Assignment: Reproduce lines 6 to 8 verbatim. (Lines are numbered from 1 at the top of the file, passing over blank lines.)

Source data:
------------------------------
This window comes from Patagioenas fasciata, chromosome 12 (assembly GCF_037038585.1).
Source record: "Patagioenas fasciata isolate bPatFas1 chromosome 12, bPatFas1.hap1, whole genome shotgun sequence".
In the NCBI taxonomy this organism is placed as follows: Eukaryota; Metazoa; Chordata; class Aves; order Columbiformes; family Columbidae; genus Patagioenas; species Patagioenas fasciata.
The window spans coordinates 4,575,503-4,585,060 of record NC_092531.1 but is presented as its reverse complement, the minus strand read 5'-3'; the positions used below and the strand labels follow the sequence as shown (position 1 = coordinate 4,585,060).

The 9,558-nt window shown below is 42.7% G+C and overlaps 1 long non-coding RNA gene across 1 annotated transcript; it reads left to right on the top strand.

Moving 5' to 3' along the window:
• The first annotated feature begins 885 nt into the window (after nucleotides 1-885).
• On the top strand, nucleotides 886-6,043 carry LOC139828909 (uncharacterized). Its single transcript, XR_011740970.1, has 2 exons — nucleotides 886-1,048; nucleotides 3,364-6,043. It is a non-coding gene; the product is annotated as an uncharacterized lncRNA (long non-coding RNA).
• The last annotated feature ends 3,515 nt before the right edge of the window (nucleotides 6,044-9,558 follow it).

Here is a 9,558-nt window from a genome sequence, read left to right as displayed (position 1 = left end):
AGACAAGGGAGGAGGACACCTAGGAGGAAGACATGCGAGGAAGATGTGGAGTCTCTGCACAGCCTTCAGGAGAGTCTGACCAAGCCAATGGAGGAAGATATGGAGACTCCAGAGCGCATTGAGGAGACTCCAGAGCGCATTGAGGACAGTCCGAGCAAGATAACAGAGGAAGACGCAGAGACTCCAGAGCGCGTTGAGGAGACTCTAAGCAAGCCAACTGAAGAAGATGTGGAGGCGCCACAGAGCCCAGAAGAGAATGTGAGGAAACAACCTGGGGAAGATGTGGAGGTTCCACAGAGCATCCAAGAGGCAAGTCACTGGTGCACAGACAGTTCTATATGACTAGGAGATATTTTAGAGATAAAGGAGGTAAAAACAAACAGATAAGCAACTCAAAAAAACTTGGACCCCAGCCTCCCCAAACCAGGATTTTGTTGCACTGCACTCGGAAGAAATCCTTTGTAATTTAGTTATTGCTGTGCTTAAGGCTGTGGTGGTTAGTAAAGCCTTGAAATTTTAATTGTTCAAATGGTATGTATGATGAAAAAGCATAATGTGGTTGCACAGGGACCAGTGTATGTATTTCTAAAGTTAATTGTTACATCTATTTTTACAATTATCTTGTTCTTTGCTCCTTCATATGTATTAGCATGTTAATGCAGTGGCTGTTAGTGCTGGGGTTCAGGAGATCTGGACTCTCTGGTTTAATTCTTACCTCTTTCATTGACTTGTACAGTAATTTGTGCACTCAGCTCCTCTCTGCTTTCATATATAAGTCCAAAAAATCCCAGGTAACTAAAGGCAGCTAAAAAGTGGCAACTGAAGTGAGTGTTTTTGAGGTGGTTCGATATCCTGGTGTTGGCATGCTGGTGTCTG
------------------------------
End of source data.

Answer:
Moving 5' to 3' along the window:
• The first annotated feature begins 885 nt into the window (after nucleotides 1-885).
• On the top strand, nucleotides 886-6,043 carry LOC139828909 (uncharacterized). Its single transcript, XR_011740970.1, has 2 exons — nucleotides 886-1,048; nucleotides 3,364-6,043. It is a non-coding gene; the product is annotated as an uncharacterized lncRNA (long non-coding RNA).